Both the Milky Way and the Andromeda galaxy (M31) are giant spiral galaxies in our local universe. And in about 4 billion years, the Milky Way and Andromeda will collide in a gravitational sumo match that will ultimately bind them forever.
Because astronomers previously thought that Andromeda was up to three times as massive as the Milky Way, they expected that our galaxy would be easily overpowered and absorbed into our larger neighbor. But now, new research suggests we’ve overestimated our opponent.
In a study published today in the Monthly Notices of the Royal Astronomical Society, a team of Australian astronomers announced that Andromeda is not actually the heavyweight we once thought it was. Instead, they found that our nearest galactic neighbor is more or less the same size as the Milky Way — some 800 billion times the mass of the Sun.
To determine the size of the Andromeda galaxy, the team used a technique that calculates the speed required for a quick-moving star to escape the gravitational pull of its host galaxy. This required speed needed for ejection is known as an object’s escape velocity.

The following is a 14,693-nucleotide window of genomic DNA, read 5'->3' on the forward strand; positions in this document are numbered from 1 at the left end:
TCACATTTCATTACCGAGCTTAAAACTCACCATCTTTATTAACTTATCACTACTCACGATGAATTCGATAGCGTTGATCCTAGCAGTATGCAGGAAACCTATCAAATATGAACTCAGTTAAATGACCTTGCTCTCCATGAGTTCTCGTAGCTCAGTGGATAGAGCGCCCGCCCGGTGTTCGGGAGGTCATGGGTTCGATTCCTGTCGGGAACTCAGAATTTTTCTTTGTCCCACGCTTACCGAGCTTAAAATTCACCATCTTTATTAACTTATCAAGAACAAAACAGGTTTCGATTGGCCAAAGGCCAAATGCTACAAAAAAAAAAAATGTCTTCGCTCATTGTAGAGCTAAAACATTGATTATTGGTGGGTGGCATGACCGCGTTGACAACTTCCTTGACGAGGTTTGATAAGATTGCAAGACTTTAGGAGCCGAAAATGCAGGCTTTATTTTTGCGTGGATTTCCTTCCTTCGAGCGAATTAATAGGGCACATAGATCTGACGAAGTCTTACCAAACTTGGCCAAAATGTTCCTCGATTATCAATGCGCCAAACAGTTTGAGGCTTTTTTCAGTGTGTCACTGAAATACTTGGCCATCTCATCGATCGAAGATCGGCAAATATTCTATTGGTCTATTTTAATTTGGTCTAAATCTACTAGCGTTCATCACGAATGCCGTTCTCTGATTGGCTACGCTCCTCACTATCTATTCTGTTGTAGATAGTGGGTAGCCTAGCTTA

“When a rocket is launched into space, it is thrown out with a speed of [6.8 miles per second (11 kilometers per second)] to overcome the Earth’s gravitational pull,” said Prajwal Kafle, an astrophysicist from the University of Western Australia branch of the International Centre for Radio Astronomy Research, in a press release. “Our home galaxy, the Milky Way, is over a trillion times heavier than our tiny planet Earth, so to escape its gravitational pull, we have to launch with a speed of [342 miles per second (550 kilometers per second)]. We used this technique to tie down the mass of Andromeda.”
This is not the first time a galaxy’s weight has been recalculated based on analyzing the escape velocities of objects within it. In 2014, Kafle used a similar technique to revise down the mass of the Milky Way, showing that our galaxy has much less dark matter — a mysterious form of matter that has gravity but does not interact with light — than previously thought.
This article originally appeared in Astronomy.com.